United States District Court, E.D. Michigan, Southern Division
Marylynn Genaw, as Personal Representative of the Estate of Harold Genaw, Plaintiff,
Garage Equipment Supply, Inc., Defendants.
OPINION AND ORDER GRANTING MOTION FOR JUDGMENT ON
F. Cox, United States District Court Judge.
a product liability case. Plaintiff alleges that Defendant
produced a faulty vehicle lift, which caused her
husband's death. Defendant now moves for judgment on the
pleadings. For the reasons below, the Court will grant
Defendant's motion and dismiss this case.
Genaw purchased a “portable light-duty four-post
vehicle lift, ” which was “sold, manufactured,
and designed by” Defendant Garage Equipment Supply.
Pl.'s First Amd. Compl. ¶ 10. On October 2, 2016,
Harold and his son, Jason, attempted to drive a vehicle onto
the lift. Id. at ¶ 11. Justin drove the vehicle
and Harold stood next to the lift, directing his son.
Id. As Justin drove the vehicle onto the lift, the
life “violently and without warning slid across the
garage floor and struck Harold Genaw in the back of the head
causing him to fall to the cement floor, again striking his
head.” Id. at ¶ 12. Harold
“sustained severe injuries, pain and suffering,
emotional distress, shock to the nervous system, mental
anguish, and eventual death.” Id. at ¶
August 27, 2018, Harold's wife, Marylynn Genaw, brought
this action on behalf of his estate. The Complaint has five
counts: (1) negligent production; (2) breach of implied
warranty; (3) gross negligence/actual knowledge; (4) breach
of express warranty; and (5) failure to warn. (ECF No. 11).
April 24, 2019, Garage Equipment filed a motion for judgment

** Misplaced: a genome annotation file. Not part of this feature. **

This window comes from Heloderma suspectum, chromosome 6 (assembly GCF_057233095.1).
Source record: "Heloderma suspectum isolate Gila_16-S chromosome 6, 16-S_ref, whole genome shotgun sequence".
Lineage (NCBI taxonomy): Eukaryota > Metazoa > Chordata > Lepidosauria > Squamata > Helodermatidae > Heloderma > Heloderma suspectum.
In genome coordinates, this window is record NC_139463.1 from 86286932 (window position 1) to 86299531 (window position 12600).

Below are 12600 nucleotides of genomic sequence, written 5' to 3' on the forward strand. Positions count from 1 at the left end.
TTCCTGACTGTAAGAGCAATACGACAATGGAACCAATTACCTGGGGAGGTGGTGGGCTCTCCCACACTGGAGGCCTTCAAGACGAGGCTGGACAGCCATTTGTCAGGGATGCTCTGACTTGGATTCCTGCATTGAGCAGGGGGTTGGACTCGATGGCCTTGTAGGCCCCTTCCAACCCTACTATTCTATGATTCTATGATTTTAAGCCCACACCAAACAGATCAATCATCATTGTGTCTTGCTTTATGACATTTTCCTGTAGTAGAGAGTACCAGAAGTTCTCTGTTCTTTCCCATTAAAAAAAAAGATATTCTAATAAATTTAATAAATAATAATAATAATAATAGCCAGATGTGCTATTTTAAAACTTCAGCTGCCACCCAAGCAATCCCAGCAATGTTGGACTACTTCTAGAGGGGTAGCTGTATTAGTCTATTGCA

on the pleadings, arguing that Genaw's Complaint lacks
factual allegations sufficient to state any claims. (ECF No.
20). Genaw did not move to amend her complaint in light of
this motion. Instead, Genaw responded, (ECF No. 22), and
Garage Equipment replied. (ECF No. 23). The Court heard oral
arguments on July 25, 2019. At the hearing, Genaw did not
move to amend her complaint. In fact, to date, Genaw has not
moved to amend her complaint.
bring this motion for judgment on the pleadings under Federal
Rules of Civil Procedure 12(c). Rule 12(c) motions are
adjudicated under the same standards as those under Rule
12(b)(6). Lindsay v. Yates, 498 F.3d 434, 437 n.5
(6th Cir. 2007); see also Commercial Money Ctr., Inc. v.
Ill. Union Ins. Co., 508 F.3d 327, 336 (6th Cir. 2007)
(“[A] complaint must contain direct or inferential
allegations respecting all the material elements under some
viable legal theory.”)
12(b)(6) provides for the dismissal of a case where the
complaint fails to state a claim upon which relief can be
granted. The Court must construe the complaint in the light
most favorable to the plaintiff and accept its allegations as
true. DirectTV, Inc. v. Treesh, 487 F.3d 471, 476
(6th Cir. 2007). To survive a motion to dismiss, the
complaint must offer sufficient factual allegations that make
the asserted claims plausible on their face. Bell
Atlantic Corp. v. Twombly, 550 U.S. 544, 570 (2007).
Legal conclusions couched as factual allegations will not
suffice. Rondigo, LLC v. Township of Richmond, 641
F.3d 673, 670 (6th Cir. 2011). Rather, “[a] claim has
facial plausibility when the plaintiff pleads factual content
that allows the court to draw the reasonable inference that
the defendant is liable for the misconduct alleged.”
Ashcroft v. Iqbal, 556 U.S. 662, 678 (2009).
Count I (Negligent Production)
have a duty to use reasonable care to produce a product that
is reasonably safe for its intended, anticipated, or
reasonably foreseeable use. Prentis v. Yale Mfg.,
365 N.W.2d 176, 187 (Mich. 1985). To allege a claim for
negligent production, Genaw must plead facts that show (1)
the product was defectively manufactured; (2) the product
reached the plaintiff in the same condition that it was in
when it left the manufacturer; and (3) the defect proximately
caused the plaintiff's injury. Id. at 186;
see also Abdulkarim v. Medtronic, Inc., 2017 WL
6342628 at *1 (E.D. Mich. 2017). Garage Equipment argues that
Genaw has not adequately pleaded either the first or third